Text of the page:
The Moons of Mars Help
The Moons of Mars—Deimos
Some astronomers think Phobos and Deimos are ex-asteroids that ventured too close to the planet and were captured by its gravitation, although there is reason to believe that one or both of them congealed from ejected material as the result of large asteroids or small protoplanets striking Mars long ago. Both moons are tiny compared with their parent planet, and both moons require large telescopes to be seen by Earthbound observers.
“We’ll be passing Deimos and then looking at Phobos from a distance as part of this tour,” says the first officer. “Deimos is the smaller of the two. It orbits the planet in about 30 Earth hours. There has been some talk of putting several large communications satellites on Deimos so that it can serve as a repeater for maintaining contact among exploration crews.”
“Landing on Deimos would be a problem, wouldn’t it, because of the low gravity?” you ask.
“Deimos is too small to have any gravitation to speak of, at least from a practical point of view. It is a chunk of rock only about 13 kilometers (8 miles) in diameter. Anyone who wants to rendezvous with Deimos will have to dock with it instead. One suggested scheme has been to harpoon it. A small rocket would be fired at Deimos, would crash-land there, and then burrow into the surface. However, no one has been able to figure out how to make sure the harpoon wouldn’t get pulled out and send construction workers scattering into Mars orbit. The escape velocity is less than 6 meters (about 10 feet) per second.”
“Aren’t regular communications satellites good enough?”
“Generally speaking, yes. But there would be room for gigantic storage batteries on a piece of rock like Deimos or Phobos, and these could serve several satellites. They could be charged with massive solar panels,” says the first officer.
“There’s something,” you say, pointing to an irregular object, half lit by the Sun, the other half eerily glowing with Mars-shine. Deimos is only about 20,000 kilometers (12,500 miles) above the Martian surface, and the Red Planet looms large.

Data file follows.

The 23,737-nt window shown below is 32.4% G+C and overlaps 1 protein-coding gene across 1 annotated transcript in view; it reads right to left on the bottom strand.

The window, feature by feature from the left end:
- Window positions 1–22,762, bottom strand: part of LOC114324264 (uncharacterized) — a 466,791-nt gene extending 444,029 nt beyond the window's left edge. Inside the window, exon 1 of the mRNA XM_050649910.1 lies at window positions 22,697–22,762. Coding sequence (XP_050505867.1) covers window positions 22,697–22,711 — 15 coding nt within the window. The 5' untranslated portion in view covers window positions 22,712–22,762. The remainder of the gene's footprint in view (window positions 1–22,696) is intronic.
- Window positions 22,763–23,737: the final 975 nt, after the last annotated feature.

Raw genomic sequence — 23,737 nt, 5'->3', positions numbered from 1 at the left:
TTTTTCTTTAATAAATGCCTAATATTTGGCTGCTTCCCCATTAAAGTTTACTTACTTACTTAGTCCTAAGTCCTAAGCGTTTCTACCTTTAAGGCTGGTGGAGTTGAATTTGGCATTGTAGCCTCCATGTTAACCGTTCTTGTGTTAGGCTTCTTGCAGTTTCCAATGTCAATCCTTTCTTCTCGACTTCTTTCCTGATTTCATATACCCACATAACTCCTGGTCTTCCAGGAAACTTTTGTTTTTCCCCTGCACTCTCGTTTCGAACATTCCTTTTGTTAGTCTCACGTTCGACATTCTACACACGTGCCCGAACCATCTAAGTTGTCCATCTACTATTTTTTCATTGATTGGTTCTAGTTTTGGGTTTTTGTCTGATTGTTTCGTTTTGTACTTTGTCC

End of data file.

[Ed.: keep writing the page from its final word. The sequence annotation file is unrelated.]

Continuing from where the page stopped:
“That is Deimos,” says the first officer. “It orbits Mars in a nearly perfect circle. That casts some doubt on the theory that Deimos is an asteroid that was thrown out of its original solar orbit by the gravitation of Jupiter. But that is a popular theory.”
“How much extra fuel did it cost us to see this piece of rock?” you ask.
“Not much,” says the first officer. “But it would cost too much to go right up to Phobos, the inner moon; we will have to be content to look at it through our telescopic cameras. Come with me.”
The first officer leads you into a dimly lit room with a huge screen on one wall. There is something strange about that screen; it is obviously there, but you can’t ascertain how far away it is. “Is that a holographic projection system?” you ask.
“Yes,” says the first officer. “And the first projection we’ll see is an animated rendition of Mars, Phobos, and Deimos (Fig. 6-4). The piece of rock you just saw is the smaller, higher, and slower of Mars’ two moons. Phobos orbits much closer to the planet. This illustration is to scale. Note that Phobos revolves around Mars much faster than Deimos. In fact, Phobos is inside what is called the synchronous-orbital radius . Phobos revolves around Mars faster than the planet rotates on its own axis. This means that an observer on Mars will see Phobos move across the sky from west to east.”
“It almost looks like an artificial satellite in this picture.”
“Phobos eventually will suffer the fate of most artificial satellites. It likely will spiral into Mars and crash. This will produce a significant impact. Phobos is not huge, but I wouldn’t want to be on Mars when it hits. The gravitation of Mars may break Phobos up before it can crash, and then Mars will have a ring system.”
The next image is of a dark, stonelike object that seems to be falling out from underneath a curved, inverted Martian horizon. “That is Phobos rising right now,” says the first officer. “Actually we are looking back at it. We are still at a higher altitude than Phobos and have slowed down in preparation for Mars orbit. Phobos is catching up to us. We will be passing its orbital level while it is safely on the opposite side of Mars.”
“It looks like a lump of coal,” you say.
“Phobos is made of material called carbonacious chondrite , similar to that of many meteoroids and asteroids,” says the first officer. “Its albedo is only 0.06. This means that it reflects only 6 percent of the light that strikes it.”
“How large is Phobos?”
“Slightly bigger than Deimos, about 20 kilometers (12.5 miles) in diameter, but elongated.”
“Right now it looks like a hand grenade with the top part taken off so that there’s a hole in the top,” you say.
“Wait a while and it’ll change,” says the first officer. He’s right; a short while later it looks almost spherical.
“Is the hole an impact crater?” you ask.
“Yes. It is called Stickney ,” says the first officer. “If Phobos was originally an asteroid, it struck a lot of other asteroids before it attained orbit around Mars. The impact that made Stickney might be the one that knocked Phobos out of the asteroid belt, if, that is, Phobos was indeed an asteroid at one time. I am not sure that this is true.”
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